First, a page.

Best used baby cribs: Safety & Comfort Guide
The CPSC says the best investment you can make for your baby is a crib that meets all of its standards. This is important because, according to the CPSC, cribs account for more infant
deaths than any other nursery item.
Best used baby cribs: Safety Checklist
- Corner posts should not extend more than 1⁄ 16 inches ( 1 1⁄ 2 mm) above the top of the end panel. Corner posts can be catch points for clothing or items placed around a child’s neck.
- Mattress support hangers should be secured by bolts or closed hooks. All crib hardware should be securely tightened and checked frequently.
- Bumper pads, if used, should
(a) fit around the entire crib
(b) tie or snap into place
(c) Have straps or ties at least in each corner, in the middle of each long side, and on both the top and the bottom edges. To prevent your baby from becoming entangled in the ties, trim off excess length after tying. Apply the bumpers until your child can pull up to a standing position, then lift them so that she will not use them to try to climb out of the crib.
- Remove and destroy all plastic wrapping materials. Never use plastic bags as mattress covers. The plastic film may cling to a baby’s face and cause suffocation.
If you have a used baby cribs and nursery furniture, be extra careful about safety features. Although you might love to have that antique cradle or your sister’s hand-me-down, keep in mind that the majority of cribs involved in fatal incidents were previously owned or used.
Parents and care- givers reported obtaining these used baby cribs as “hand-me-downs.” gifts from friends and relatives or by purchasing them at craigslist, eBay, and used baby cribs and furniture store. So, if you are using a hand-down crib, double-check for these safety factors:
- Use a crib that meets federal security regulations and voluntary industry standards and makes sure it has a tight-fitting mattress.(Check the labeling on these goods to make sure they meet safety requirements.)
- Replace any missing parts, such as screws, bolts, or mattress support hangers before placing your daughter in it. Make sure all screws or bolts are securely tightened. Any pin inserted into a wood part that cannot be tightened securely should be replaced by one that fits. On cribs where the bed support is suspended by hangers attached to hooks on the end panels, frequently check to be sure they have not become disconnected. Never use a crib with missing parts or broken.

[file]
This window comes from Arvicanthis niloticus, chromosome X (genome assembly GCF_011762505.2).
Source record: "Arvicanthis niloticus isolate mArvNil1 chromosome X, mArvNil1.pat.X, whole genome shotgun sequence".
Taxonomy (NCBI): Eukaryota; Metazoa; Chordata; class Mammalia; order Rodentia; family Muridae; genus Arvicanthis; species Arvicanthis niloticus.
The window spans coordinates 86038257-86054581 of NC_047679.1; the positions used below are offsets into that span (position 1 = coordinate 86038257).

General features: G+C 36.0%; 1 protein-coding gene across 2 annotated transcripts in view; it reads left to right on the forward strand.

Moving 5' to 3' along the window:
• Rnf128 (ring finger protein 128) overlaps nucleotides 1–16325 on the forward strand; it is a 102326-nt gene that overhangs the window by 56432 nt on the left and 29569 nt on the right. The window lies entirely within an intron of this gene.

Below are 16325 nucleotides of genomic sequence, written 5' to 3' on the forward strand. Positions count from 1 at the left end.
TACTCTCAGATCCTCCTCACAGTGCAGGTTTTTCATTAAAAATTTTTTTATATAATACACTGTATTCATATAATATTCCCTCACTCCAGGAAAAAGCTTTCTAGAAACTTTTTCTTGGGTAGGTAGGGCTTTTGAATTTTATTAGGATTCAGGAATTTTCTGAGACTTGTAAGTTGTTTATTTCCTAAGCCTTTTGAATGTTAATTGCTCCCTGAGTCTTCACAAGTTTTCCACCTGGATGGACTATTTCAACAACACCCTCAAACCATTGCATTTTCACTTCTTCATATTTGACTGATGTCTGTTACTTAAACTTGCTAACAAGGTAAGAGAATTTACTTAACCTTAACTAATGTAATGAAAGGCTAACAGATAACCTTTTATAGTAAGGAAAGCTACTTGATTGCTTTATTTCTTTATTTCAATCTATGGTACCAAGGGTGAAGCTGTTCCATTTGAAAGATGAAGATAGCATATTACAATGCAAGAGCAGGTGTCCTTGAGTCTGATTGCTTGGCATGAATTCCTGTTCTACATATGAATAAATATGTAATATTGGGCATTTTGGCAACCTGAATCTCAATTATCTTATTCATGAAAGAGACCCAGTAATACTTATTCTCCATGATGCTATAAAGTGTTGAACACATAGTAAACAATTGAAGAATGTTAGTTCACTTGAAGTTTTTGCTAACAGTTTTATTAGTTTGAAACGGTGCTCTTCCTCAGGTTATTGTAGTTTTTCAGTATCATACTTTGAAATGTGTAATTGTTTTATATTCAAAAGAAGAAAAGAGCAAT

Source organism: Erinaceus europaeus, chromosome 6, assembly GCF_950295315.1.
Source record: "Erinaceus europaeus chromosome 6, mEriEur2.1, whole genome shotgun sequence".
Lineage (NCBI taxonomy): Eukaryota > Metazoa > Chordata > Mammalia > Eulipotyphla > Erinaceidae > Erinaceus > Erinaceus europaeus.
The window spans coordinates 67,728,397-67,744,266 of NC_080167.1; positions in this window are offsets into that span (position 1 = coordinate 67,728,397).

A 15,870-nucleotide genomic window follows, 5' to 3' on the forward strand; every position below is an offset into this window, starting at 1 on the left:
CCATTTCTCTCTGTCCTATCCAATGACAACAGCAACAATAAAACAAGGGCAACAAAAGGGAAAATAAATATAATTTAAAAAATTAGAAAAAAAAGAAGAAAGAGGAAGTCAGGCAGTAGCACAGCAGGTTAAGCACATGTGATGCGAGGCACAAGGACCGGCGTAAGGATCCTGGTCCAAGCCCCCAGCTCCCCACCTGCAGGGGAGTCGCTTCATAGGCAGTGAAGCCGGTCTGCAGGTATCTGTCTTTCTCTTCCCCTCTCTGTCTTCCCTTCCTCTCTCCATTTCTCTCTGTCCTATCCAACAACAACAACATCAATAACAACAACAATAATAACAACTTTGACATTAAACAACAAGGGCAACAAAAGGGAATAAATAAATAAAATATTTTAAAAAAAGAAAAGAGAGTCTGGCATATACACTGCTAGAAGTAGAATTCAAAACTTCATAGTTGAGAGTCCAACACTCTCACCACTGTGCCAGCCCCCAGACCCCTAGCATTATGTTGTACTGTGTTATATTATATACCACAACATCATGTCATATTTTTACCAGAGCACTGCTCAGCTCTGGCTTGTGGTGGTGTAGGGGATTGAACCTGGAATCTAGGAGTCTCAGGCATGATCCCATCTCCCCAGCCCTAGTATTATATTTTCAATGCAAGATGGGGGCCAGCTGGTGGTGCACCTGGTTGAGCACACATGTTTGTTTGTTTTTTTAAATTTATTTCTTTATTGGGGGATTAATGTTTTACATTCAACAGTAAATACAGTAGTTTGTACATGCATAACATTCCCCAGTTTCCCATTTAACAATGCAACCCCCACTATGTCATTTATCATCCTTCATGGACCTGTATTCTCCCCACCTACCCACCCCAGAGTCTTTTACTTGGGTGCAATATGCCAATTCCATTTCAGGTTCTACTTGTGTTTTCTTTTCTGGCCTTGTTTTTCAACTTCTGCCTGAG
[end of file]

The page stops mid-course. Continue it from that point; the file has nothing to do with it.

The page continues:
- Use a mattress that fits snugly. If you can fit more than two fingers between the edge of crib side and the mattress, the bed is too small. An infant can suffocate if her body or head becomes wedged between the mattress and the crib sides.
- Avoid older cribs with footboard and headboard designs that may allow a baby’s head to get taken in the openings between the corner post and the top rail or in other openings
in top edge of the headboard structure. These opportunities may lead to strangulation.
- Corner posts should be less than 1 ⁄ 16 inches high (1 1 ⁄ 2 mm) unless the used baby cribs has a canopy. Do not use a crib with decorative knobs on corner posts. If you previously have a crib with such knobs, they should be unscrewed or sawed off flush with the headboard or footboard. Sand off splinters and sharp corners.
- Never use used baby cribs with missing slats or loose. Be sure that all slats are securely fastened in place, and the space between slats is no more than 2 3 ⁄ 8 inches (60 mm) to avoid head entrapment/strangulation.
- If you paint or refinish the crib, use only high-quality household lead-free enamel paint and let it drain thoroughly, so there are never residual fumes. Check the label on the paint can make sure the manufacturer does not recommend against using the paint on items such as cribs.
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